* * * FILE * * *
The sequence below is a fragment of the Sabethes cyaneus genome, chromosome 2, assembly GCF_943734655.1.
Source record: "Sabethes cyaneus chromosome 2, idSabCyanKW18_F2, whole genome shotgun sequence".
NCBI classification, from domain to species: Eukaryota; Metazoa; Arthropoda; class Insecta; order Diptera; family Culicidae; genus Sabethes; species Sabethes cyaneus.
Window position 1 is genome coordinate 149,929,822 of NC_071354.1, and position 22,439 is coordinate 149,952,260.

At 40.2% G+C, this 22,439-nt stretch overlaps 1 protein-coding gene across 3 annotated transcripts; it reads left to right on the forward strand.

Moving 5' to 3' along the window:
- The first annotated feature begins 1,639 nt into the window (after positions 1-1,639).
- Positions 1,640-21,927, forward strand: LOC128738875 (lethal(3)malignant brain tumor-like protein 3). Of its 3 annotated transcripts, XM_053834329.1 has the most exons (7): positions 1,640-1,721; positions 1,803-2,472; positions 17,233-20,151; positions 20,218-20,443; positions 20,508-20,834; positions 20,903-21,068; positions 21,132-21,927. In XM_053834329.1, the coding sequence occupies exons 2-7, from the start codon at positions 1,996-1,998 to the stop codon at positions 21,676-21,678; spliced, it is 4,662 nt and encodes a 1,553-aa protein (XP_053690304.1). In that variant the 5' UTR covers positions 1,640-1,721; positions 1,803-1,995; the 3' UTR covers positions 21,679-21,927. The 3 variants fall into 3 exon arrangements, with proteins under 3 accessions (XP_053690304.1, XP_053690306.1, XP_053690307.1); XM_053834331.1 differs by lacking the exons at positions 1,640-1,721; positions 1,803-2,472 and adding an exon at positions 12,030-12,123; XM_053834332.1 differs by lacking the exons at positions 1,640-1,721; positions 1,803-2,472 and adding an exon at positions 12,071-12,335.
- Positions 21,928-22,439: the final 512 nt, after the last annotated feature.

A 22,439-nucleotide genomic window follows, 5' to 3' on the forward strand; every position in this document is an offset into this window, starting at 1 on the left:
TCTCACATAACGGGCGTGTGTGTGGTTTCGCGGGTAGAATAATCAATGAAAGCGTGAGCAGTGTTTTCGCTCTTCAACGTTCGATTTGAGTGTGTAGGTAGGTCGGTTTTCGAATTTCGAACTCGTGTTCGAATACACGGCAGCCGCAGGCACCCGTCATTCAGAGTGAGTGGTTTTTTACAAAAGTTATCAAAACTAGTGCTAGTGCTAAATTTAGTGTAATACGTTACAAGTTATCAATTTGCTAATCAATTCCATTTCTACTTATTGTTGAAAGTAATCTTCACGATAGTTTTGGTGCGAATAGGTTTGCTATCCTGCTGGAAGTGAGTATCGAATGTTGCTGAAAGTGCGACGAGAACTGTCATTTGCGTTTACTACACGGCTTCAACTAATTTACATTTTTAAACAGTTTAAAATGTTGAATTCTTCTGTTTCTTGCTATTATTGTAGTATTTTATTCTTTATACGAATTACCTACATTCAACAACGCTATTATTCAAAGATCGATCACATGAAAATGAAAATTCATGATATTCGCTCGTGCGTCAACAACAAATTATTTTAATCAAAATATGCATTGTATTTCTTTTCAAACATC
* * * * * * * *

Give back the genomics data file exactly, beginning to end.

The sequence below is a fragment of the Sabethes cyaneus genome, chromosome 2, assembly GCF_943734655.1.
Source record: "Sabethes cyaneus chromosome 2, idSabCyanKW18_F2, whole genome shotgun sequence".
NCBI classification, from domain to species: Eukaryota; Metazoa; Arthropoda; class Insecta; order Diptera; family Culicidae; genus Sabethes; species Sabethes cyaneus.
Window position 1 is genome coordinate 149,929,822 of NC_071354.1, and position 22,439 is coordinate 149,952,260.

At 40.2% G+C, this 22,439-nt stretch overlaps 1 protein-coding gene across 3 annotated transcripts; it reads left to right on the forward strand.

Moving 5' to 3' along the window:
- The first annotated feature begins 1,639 nt into the window (after positions 1-1,639).
- Positions 1,640-21,927, forward strand: LOC128738875 (lethal(3)malignant brain tumor-like protein 3). Of its 3 annotated transcripts, XM_053834329.1 has the most exons (7): positions 1,640-1,721; positions 1,803-2,472; positions 17,233-20,151; positions 20,218-20,443; positions 20,508-20,834; positions 20,903-21,068; positions 21,132-21,927. In XM_053834329.1, the coding sequence occupies exons 2-7, from the start codon at positions 1,996-1,998 to the stop codon at positions 21,676-21,678; spliced, it is 4,662 nt and encodes a 1,553-aa protein (XP_053690304.1). In that variant the 5' UTR covers positions 1,640-1,721; positions 1,803-1,995; the 3' UTR covers positions 21,679-21,927. The 3 variants fall into 3 exon arrangements, with proteins under 3 accessions (XP_053690304.1, XP_053690306.1, XP_053690307.1); XM_053834331.1 differs by lacking the exons at positions 1,640-1,721; positions 1,803-2,472 and adding an exon at positions 12,030-12,123; XM_053834332.1 differs by lacking the exons at positions 1,640-1,721; positions 1,803-2,472 and adding an exon at positions 12,071-12,335.
- Positions 21,928-22,439: the final 512 nt, after the last annotated feature.

A 22,439-nucleotide genomic window follows, 5' to 3' on the forward strand; every position in this document is an offset into this window, starting at 1 on the left:
TCTCACATAACGGGCGTGTGTGTGGTTTCGCGGGTAGAATAATCAATGAAAGCGTGAGCAGTGTTTTCGCTCTTCAACGTTCGATTTGAGTGTGTAGGTAGGTCGGTTTTCGAATTTCGAACTCGTGTTCGAATACACGGCAGCCGCAGGCACCCGTCATTCAGAGTGAGTGGTTTTTTACAAAAGTTATCAAAACTAGTGCTAGTGCTAAATTTAGTGTAATACGTTACAAGTTATCAATTTGCTAATCAATTCCATTTCTACTTATTGTTGAAAGTAATCTTCACGATAGTTTTGGTGCGAATAGGTTTGCTATCCTGCTGGAAGTGAGTATCGAATGTTGCTGAAAGTGCGACGAGAACTGTCATTTGCGTTTACTACACGGCTTCAACTAATTTACATTTTTAAACAGTTTAAAATGTTGAATTCTTCTGTTTCTTGCTATTATTGTAGTATTTTATTCTTTATACGAATTACCTACATTCAACAACGCTATTATTCAAAGATCGATCACATGAAAATGAAAATTCATGATATTCGCTCGTGCGTCAACAACAAATTATTTTAATCAAAATATGCATTGTATTTCTTTTCAAACATC